Stephanus Johannes Paulus Kruger
Stephanus Johannes Paulus Kruger
Stephanus Johannes Paulus Kruger (1825-1904) was a South African statesman. Maintaining the independence of the Transvaal for a quarter of a century, he gradually became the champion of the entire Afrikaner nation and the symbol of their dogged exclusiveness.
Paul Kruger was born on Oct. 10, 1825, in the Cradock district of the Cape Colony, the son of Casper and Elsie Steyn Kruger. In 1836 the Krugers joined a group of Voortrekkers led by Hendrik Potgieter. Soon afterward Paul took part in the battle of Vechtkop, where a handful of Voortrekkers repelled an attack by Matabele. February 1838 found him in Natal, where he was eyewitness of the massacre of the laagers by Zulu warriors. His family hereafter took up farming in the Rustenburg district of Transvaal.
Life as a Pioneer
The only real schooling Kruger had was a 3-month course with a wandering master. Otherwise, the Bible was his only textbook. At the age of 16 he was entitled to choose two farms, one for grazing and the other for crops. His first marriage, to Maria du Plessis, ended after 4 years, when his wife died in childbirth. He married again, to Gezina du Plessis.
Kruger went through the perils of the Great Trek as a boy and fought in three battles before he was 13. With his natural boyish fancies thus slain early by circumstance, he grew up firm-willed and stern of mind, keen in brain and fearless in person. Physically he was cast in Herculean mold, with muscles steeled by his hard frontier life. His human qualities, like those of his body, were elemental. His association with pioneers made him gruff and rather crude. That narrow passion for his people, which later shaped so much history, was acquired when, as a boy, he suffered with the Voortrekkers. He feared God with the implicitness of the simpleminded peasant. As president, he delivered speeches interspersed with quotations from the Bible. He was no orator, as was to be expected from his slender education, but his facts were always arranged and expressed clearly, logically, and forcibly.
Appointed field cornet at 17, Kruger distinguished himself many times by bravery in battle. In 1852 he fought against Secheli, a Bechuana captain. The next year, in expedition against the chiefs Mapela and Mankopane, he brought off two more exploits. One night he crept through the enemy sentries and into a cave occupied by a large number of natives. He harangued them in their own tongue, urging that surrender was better than death by famine. He finally led several hundred women and children out of the cave.
In a skirmish some days later, Kruger effected the rescue immortalized by Van Wouw in one of the panels of the Kruger Statue. Despite heavy fire from the natives, he retrieved the body of commandant Piet Potgieter and carried it back to the Boers.
Statesman and Constitutionalist
From 1857 Kruger's personal destiny was linked very closely with that of the Transvaal government. First he served as adviser to President M.W. Pretorius. In 1863 Kruger was elected commandant general. During disputes which gradually resulted in civil war, he did not hesitate to use force to uphold the constitution.
After the return of political stability, Kruger served on various government commissions in connection with border and diamond-field disputes. Although he remained loyal to the government, he gradually withdrew from active politics after the election of the liberal-minded president T.F. Burgers. Kruger's personal following increased as a result of Burgers's failures, and he became the favorite for the presidential election in 1877. Owing to the annexation by Britain, the election did not take place.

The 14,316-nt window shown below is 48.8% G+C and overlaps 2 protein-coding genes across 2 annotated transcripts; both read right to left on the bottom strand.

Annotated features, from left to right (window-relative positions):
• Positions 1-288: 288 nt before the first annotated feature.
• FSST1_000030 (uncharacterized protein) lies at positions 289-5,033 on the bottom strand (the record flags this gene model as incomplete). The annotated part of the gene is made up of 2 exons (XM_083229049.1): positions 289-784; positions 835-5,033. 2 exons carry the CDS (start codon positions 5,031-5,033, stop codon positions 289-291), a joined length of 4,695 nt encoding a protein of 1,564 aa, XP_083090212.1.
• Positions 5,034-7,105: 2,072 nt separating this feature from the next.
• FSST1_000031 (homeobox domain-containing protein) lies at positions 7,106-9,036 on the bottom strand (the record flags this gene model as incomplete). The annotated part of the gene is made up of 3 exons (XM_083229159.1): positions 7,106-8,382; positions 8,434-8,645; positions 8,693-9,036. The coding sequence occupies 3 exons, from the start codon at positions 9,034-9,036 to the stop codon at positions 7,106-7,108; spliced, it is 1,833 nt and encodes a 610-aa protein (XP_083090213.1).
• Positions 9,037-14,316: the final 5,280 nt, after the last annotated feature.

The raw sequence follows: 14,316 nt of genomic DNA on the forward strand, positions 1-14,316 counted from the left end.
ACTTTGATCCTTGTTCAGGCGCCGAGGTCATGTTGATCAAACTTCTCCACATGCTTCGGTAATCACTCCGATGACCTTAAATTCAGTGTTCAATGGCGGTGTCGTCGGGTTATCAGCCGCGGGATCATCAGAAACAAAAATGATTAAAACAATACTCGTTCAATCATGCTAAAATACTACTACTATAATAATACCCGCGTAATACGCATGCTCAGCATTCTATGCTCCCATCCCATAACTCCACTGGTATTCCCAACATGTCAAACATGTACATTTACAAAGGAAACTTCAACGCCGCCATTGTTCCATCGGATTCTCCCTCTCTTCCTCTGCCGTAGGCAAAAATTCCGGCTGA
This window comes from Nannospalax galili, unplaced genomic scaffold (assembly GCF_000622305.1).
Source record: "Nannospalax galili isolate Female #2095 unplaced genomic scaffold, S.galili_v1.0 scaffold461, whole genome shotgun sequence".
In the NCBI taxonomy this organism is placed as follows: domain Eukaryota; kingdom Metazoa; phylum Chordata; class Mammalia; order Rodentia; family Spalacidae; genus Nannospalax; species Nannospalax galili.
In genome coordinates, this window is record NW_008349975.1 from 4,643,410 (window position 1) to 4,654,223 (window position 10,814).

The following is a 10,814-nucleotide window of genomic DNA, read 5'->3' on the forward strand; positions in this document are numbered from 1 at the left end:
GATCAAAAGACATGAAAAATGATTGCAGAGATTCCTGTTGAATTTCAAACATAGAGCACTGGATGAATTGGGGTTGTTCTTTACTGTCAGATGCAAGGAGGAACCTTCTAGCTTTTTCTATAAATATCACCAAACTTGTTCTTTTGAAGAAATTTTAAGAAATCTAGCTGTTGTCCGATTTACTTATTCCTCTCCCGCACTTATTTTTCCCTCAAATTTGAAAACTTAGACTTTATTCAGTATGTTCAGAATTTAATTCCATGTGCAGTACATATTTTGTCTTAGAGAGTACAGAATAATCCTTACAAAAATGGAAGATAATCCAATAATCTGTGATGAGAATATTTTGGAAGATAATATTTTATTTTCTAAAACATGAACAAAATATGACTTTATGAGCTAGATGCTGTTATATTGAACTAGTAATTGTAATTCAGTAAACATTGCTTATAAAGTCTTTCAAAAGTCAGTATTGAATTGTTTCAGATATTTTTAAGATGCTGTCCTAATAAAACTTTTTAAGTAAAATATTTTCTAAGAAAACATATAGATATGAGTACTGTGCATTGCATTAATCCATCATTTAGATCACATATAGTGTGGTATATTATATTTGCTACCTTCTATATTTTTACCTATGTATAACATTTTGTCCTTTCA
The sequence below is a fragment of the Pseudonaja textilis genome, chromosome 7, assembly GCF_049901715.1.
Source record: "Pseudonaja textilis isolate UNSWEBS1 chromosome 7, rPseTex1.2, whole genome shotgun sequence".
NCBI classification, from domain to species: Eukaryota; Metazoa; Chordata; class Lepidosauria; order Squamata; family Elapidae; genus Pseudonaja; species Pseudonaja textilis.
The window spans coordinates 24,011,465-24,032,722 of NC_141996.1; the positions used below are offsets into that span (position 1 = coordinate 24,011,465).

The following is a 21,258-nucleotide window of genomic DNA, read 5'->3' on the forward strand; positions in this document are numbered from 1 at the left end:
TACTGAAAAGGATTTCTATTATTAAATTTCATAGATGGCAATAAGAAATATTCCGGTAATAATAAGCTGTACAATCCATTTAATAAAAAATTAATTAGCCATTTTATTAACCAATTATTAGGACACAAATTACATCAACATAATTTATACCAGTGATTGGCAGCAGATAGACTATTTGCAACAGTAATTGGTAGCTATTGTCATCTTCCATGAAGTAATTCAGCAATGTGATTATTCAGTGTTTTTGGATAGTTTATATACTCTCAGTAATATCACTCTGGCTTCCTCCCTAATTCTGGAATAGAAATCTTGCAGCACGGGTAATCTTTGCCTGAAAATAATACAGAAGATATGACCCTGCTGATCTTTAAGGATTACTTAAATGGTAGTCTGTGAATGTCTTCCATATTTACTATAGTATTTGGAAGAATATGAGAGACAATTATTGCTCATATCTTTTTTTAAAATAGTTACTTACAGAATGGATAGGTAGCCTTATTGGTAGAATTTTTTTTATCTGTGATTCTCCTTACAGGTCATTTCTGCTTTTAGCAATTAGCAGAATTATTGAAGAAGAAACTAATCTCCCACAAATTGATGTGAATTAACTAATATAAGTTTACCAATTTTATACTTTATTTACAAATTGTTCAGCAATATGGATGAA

As negotiator, Kruger could now match his wits against British diplomacy. Twice (1877, 1878) he led deputations to London in protest against the annexation, but in vain. He then resorted to passive resistance and advised his people to take up arms only when all his attempts at peaceful solution had failed. As member of a triumvirate, he led Transvaal during the War of Independence, which ended with the Boer victory at Majuba (1881). Britain then conditionally restored the independence of Transvaal.
President of the Last Boer Republic
In 1883 Kruger was elected president with a large majority. He made it his special task to restore complete independence to the republic. Eventually, at the Convention of London (1884), Kruger succeeded in restoring the absolute independence of his "Zuid-Afrikaansche" republic.
Kruger found his country in financial troubles and resorted to the much-criticized concession policy to improve the fiscal position. Then, in 1886, the world's largest gold-bearing reef was discovered in Transvaal. Within a few years Kruger presided over the most prosperous state in Africa.
Kruger regarded the maintenance of the independence of Transvaal and the protection of the rights of the original inhabitants as a task to which God had called him. In all his negotiations he laid down as a firm condition the independence of Transvaal. This brought him in direct opposition to Cecil Rhodes, who devoted his abilities and fortune to expanding British influence from the Cape to Cairo.
Kruger versus Rhodes
Rhodes effected the geographical encirclement of the Boer republics by isolating Transvaal from the sea and the German territories. Kruger, however, succeeded in building his own railway line through Mozambique to Delagoa Bay. This thwarted Rhodes's attempts to incorporate Transvaal economically with the British territories. Rhodes now began interfering with the internal affairs of Transvaal with the intention of ending its independence. Aliens (Uitlanders), mostly British subjects, flocked to the goldfields and soon outnumbered the republicans. Because they were hostile to the Transvaal government, Kruger decided to give them full citizenship only after 14 years' residence. In order to placate them, a Second Volksraad was instituted, to which the aliens could be elected.
The Uitlanders remained dissatisfied, and Rhodes plotted with them to overthrow Kruger's government. The Jameson raid (1895) failed, however, and Kruger emerged stronger than before. Then Joseph Chamberlain, British Minister for Colonies, and Alfred Milner, British High Commissioner in South Africa, decided to champion the cause of the Uitlanders by demanding full franchise. Kruger in the end was willing to make concessions on condition that Britain would no longer interfere in the domestic affairs of Transvaal and that all disputes would be submitted to neutral arbitration. Britain rejected these conditions as well as a republican ultimatum to withdraw British troops from its borders. War followed.